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Developing equity financing in the EU - Financing of the EU economy

Capital Markets Union (CMU): Boosting the demand and the supply for corporate equity

By Merlin Martin - Director, Financial Markets, DG for Financial Stability, Financial Services and Capital Markets Union, European Commission

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One of the main challenges that European companies are facing to grow their business is the lack of equity financing. The most recent SAFE survey suggests that the number of firms raising equity is low and declining (from 1.7% in H2 2014 to 1.4% in H2 2015). The preference of company owners for debt over equity – to avoid dilution of shareholding – is understandable on one level. However, it is short-sighted as equity can serve companies as an important loss absorber in difficult times.

At the heart of the CMU project is the objective of broadening access to finance for innovative companies that tend to be less profitable in the short term and are natural beneficiaries of equity finance. However, volumes of business angel activity and venture capital (VC) investment remain low in many EU jurisdictions. The European Commission (EC) is taking forward a comprehensive package of legislative and non-legislative measures to scale up the supply of VC financing in Europe, including the creation of a VC fund-of-funds supported by the EU budget and the review of regulation on European Venture Capital and European Social Entrepreneurship funds. Looking at large SMEs, the EC is concerned that the proportion of small IPOs has dropped in the aftermath of the crisis. To help fast-growing companies go public, the EC wants to make a success of the “SME growth market” concept that will be given form by MiFID 2. It will therefore work with the established SME-oriented Multilateral Trading Facilities (MTF) to “grow” this regulatory franchise across the EU. The proposal for a Prospectus Regulation will also make it cheaper for issuers of all sizes to access equity financing while simplifying secondary issuances for firms which are already quoted.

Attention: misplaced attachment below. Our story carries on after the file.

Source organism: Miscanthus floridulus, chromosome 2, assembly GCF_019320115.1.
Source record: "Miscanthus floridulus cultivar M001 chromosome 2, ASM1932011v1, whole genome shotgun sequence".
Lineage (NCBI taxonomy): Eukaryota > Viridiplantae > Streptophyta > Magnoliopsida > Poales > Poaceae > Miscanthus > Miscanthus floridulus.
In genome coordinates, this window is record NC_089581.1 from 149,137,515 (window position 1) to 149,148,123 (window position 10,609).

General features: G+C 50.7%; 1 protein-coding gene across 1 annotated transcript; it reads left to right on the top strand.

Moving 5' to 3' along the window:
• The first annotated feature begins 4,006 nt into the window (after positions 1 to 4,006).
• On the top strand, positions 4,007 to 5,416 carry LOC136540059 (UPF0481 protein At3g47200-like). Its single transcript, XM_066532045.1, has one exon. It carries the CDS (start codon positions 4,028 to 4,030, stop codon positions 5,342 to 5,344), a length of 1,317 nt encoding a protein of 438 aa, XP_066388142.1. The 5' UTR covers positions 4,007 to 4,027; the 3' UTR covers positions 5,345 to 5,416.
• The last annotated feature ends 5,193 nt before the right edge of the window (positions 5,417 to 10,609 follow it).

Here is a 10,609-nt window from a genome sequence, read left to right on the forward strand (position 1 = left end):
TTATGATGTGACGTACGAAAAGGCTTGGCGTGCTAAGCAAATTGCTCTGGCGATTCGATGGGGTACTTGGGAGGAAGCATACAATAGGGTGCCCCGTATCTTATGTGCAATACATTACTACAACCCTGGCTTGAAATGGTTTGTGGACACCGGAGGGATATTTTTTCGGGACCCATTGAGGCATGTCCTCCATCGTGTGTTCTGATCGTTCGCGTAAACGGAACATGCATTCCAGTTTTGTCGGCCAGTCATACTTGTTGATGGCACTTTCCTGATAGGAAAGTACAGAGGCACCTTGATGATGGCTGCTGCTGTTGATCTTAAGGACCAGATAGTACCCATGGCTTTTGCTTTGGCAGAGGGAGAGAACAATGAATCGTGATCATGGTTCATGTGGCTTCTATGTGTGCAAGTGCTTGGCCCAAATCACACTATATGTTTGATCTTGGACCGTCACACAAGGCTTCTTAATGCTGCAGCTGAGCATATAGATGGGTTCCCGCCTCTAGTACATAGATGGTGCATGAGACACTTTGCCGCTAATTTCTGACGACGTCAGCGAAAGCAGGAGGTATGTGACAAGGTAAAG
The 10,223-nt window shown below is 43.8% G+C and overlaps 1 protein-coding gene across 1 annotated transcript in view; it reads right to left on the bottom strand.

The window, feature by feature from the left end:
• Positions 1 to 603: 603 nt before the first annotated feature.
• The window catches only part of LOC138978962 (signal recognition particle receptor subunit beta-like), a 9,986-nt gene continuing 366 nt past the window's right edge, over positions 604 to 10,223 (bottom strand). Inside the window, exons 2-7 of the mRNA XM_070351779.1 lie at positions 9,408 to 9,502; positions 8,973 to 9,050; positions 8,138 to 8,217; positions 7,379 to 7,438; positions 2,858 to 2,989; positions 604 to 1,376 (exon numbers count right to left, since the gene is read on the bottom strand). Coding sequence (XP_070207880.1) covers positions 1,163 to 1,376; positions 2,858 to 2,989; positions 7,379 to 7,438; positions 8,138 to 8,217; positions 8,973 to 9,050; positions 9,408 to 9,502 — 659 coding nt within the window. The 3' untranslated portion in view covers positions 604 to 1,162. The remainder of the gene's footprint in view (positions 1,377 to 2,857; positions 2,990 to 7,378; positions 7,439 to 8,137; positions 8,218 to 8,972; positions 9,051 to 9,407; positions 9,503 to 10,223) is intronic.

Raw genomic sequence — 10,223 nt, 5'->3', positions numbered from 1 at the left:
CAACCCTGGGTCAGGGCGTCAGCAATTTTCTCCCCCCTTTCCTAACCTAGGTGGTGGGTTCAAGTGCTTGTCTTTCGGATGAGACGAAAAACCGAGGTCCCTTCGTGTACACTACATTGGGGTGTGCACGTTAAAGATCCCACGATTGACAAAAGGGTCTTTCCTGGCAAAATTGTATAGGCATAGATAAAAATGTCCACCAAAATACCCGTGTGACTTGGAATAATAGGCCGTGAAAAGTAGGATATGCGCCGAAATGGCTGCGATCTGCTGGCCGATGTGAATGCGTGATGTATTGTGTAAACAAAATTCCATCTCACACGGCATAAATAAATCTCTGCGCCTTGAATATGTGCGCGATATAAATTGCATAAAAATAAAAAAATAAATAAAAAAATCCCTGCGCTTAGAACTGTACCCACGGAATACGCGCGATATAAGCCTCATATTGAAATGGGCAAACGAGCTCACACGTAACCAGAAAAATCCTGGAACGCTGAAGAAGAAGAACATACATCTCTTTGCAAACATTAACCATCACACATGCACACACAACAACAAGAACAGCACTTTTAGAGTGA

On the supply side, the EC is seeking to widen the pool of equity investors. The Solvency II Delegated Regulation grants equities traded on MTFs and equities held through European Long Term Investment Funds the same capital charge as equities traded on regulated markets. In the tax area, the EC aims to address the preferential treatment of debt over equity in its proposal for a Directive on a Common Consolidated Corporate Tax Base in late 2016. This will make it easier to attract equity investors and reinforce companies’ capital structure. In addition, as tax measures can stimulate equity investment, in particular for innovative companies and start-ups, the EC will study the existing national tax incentives for VC and business angels and disseminate best practices.

In conclusion, one of the litmus tests of CMU in the long run is whether it succeeds in shifting the EU economy towards a better balance between debt and equity finance.